Federal contractors and subcontractors are on the receiving end of updates to the U.S. Department of Labor’s sex discrimination regulations, which are under the enforcement of the Office of Federal Contract Compliance Programs, or OFCCP.
The proposed regulations were introduced at the end of January and will be implemented later this year. There is a 60-day public comment period, which ends March 31, for the public to share support, concerns or opposition to the regulations.
The original sex discrimination guidelines were enacted 45 years ago, in 1970.
“Our sex discrimination guidelines are woefully out of date and don't reflect established law or the reality of modern workplaces," said Patricia Shiu, OFCCP director.
“We owe it to the working women of America — and their families — to fix this regulatory anachronism so there is no confusion about how federal contractors must comply with their equal opportunity obligations.”
The U.S. Labor Department said the proposed rules address “a variety of barriers to equal opportunity that too many women face in the workplace today, including pay discrimination, sexual harassment, failure to provide workplace accommodations for pregnancy, and gender identity and family care-giving discrimination.”
One of the biggest proposed regulation changes is the extension of light-duty accommodation to pregnant women.
Many employers have only extended light-duty assignments to employers injured on the job, but more recently conversations have revolved around whether refusing to provide light-duty assignments to a pregnant woman amounts to sex discrimination.
“This new regulation now specifically says that kind of accommodation is something they are going to expect to be provided to a pregnant employee, and if you don’t, it is going to be deemed sex discrimination impacting women,” explained Gary Chamberlin, attorney with Miller Johnson.
One interesting facet of the light-duty regulation is the U.S. Supreme Court will decide a case later this year dealing with this issue. Chamberlin said the Supreme Court’s decision would be the final word on how employers have to handle light-duty accommodations for pregnant employees.
“It’s interesting that the OFCCP has come out with this pronouncement when the Supreme Court is going to render a decision on this very issue,” he said.
“They have acknowledged the Supreme Court is going to decide this issue and they have said if the Supreme Court decides contrary to the federal government’s argument that an employer does not have to provide light duty to a pregnant woman … they say they will modify their proposed regulations.”
Including sexual orientation and gender identity under the umbrella of sex discrimination is also a big change and is reflective of today’s workplace and legal developments in more recent years.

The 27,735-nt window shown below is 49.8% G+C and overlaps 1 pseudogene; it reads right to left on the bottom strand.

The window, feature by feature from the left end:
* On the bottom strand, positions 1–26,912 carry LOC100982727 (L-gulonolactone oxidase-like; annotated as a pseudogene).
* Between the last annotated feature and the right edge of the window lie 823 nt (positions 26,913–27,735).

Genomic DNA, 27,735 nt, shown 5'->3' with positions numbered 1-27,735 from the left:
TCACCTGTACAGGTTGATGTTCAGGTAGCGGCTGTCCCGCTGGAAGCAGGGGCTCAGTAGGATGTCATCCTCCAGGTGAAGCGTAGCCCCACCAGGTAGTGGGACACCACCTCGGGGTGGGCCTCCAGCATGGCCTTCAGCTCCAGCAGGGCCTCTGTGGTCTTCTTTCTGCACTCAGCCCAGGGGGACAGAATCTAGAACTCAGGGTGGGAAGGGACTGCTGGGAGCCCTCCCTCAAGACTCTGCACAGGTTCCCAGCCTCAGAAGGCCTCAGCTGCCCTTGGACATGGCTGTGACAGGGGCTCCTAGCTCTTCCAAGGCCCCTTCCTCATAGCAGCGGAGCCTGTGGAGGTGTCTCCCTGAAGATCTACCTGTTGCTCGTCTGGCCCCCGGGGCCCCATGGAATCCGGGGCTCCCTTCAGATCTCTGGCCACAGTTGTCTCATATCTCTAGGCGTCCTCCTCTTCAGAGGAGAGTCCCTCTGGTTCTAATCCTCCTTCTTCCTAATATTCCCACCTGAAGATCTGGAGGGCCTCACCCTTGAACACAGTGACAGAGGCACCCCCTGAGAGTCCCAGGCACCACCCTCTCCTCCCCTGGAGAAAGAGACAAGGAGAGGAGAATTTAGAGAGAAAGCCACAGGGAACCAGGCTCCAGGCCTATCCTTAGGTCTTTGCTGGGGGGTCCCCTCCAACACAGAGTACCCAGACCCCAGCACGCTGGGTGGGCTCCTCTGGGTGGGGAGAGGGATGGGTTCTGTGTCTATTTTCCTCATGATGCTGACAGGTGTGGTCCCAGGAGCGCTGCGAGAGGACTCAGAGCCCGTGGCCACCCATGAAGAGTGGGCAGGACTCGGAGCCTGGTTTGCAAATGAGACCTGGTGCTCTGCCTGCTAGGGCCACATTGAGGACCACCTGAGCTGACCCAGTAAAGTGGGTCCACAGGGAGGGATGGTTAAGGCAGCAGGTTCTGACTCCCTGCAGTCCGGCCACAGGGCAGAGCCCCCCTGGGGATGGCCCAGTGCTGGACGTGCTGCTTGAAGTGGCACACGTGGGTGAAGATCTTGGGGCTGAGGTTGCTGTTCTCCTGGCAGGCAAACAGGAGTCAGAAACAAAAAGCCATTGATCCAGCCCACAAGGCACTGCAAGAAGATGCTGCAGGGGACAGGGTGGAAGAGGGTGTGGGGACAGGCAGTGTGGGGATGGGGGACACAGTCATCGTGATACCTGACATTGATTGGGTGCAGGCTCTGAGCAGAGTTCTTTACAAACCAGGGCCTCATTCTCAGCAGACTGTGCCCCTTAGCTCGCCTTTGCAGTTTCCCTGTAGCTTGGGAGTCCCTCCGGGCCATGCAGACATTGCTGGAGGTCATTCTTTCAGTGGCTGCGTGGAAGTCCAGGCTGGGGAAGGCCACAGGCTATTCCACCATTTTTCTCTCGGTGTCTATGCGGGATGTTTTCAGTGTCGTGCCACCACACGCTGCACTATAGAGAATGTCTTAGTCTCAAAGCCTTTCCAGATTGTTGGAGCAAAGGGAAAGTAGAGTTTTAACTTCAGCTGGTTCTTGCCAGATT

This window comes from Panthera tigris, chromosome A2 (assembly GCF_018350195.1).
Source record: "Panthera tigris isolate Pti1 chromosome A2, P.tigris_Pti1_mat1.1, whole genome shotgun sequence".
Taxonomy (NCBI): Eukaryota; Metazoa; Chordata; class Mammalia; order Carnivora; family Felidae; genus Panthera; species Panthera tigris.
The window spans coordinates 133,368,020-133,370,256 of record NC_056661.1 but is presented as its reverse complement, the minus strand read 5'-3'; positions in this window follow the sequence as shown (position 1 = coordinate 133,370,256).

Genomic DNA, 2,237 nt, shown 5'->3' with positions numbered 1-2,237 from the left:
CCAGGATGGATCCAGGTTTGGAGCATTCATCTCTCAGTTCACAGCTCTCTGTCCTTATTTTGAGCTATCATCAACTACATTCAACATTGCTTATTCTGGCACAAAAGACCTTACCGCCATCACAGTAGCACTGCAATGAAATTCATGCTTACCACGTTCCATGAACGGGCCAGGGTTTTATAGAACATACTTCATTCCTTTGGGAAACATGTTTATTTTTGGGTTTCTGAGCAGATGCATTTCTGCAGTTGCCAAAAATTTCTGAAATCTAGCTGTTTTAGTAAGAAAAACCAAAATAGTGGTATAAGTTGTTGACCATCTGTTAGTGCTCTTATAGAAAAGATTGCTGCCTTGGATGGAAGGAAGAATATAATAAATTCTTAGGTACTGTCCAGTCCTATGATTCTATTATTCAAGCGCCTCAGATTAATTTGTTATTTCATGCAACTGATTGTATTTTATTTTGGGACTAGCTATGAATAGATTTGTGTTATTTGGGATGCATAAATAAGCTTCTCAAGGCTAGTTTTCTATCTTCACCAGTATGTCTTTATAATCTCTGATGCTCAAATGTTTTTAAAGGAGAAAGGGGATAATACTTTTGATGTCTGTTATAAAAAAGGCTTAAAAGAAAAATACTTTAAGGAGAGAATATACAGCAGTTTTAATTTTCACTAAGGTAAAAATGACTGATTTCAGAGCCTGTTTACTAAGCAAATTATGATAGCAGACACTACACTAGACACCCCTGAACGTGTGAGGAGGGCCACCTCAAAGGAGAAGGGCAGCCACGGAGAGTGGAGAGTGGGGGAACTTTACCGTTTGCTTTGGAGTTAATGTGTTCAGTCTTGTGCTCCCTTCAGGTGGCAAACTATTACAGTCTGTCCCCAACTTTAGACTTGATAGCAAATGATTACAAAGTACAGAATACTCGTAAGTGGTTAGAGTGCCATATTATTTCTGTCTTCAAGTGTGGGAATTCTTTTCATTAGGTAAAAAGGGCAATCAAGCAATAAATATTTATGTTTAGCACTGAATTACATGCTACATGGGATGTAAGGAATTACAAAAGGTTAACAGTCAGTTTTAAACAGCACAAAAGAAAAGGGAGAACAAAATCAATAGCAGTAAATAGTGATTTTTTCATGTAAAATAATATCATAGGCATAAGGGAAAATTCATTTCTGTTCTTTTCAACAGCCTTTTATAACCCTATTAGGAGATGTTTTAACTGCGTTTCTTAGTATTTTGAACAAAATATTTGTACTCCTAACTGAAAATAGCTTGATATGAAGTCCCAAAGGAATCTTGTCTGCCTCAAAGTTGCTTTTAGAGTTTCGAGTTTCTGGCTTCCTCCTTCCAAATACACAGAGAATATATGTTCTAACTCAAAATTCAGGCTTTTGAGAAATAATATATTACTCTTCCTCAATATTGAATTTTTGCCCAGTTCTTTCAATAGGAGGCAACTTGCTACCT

Chamberlin said the proposed sex discrimination regulations come on the heels of President Barack Obama’s executive order extending non-discrimination protections to include sexual orientation and gender identity.
“These new sex discrimination guidelines are very integrated with sexual orientation and gender identity regulations from December,” Chamberlin said.
He noted the regulations prohibit discrimination based on someone’s appearance, attire, behavior or conduct as it relates to gender identity or perceived orientation.
Chamberlin said the new regulations would have a substantial impact.
“There are a lot of federal contractors out there,” he said. “The federal government spends probably $550 billion a year buying goods and services from the private sector. In the OFCCPs issuance of the sex discrimination guidelines, they estimate these new proposed rules would affect about 65 million American workers who are employed by federal contractors. It’s not a small slice, by any means.”
Chamberlin said the OFCCP would now be asking federal contractors whether they’ve added gender identity and sexual orientation to their employment policies. The organization will also be inquiring whether any requests for accommodation for a transgender employee have been made, such as to use the bathroom or locker room that fits their gender identity.
Because these regulations are the result of an executive order, the next president could come in and revoke the rules or make changes to them.
Chamberlin said revoking the regulations is unlikely and he expects a Republican president would more likely institute changes, such as adding a religious exemption to the gender identity or sexual orientation rule.
“I could see a Republican administration making some tweaks to add exceptions to some of this, but I think it would be unusual for it to be withdrawn or overruled by subsequent Republican administration,” he said.
“Once an executive order is in effect for awhile, it has a certain entrenchment or momentum so it’s difficult to overrule that and … it might be somewhat unpopular to come in and withdraw nondiscrimination protections against certain employees of America, saying we aren’t going to protect a certain slice of the American workforce from discrimination.”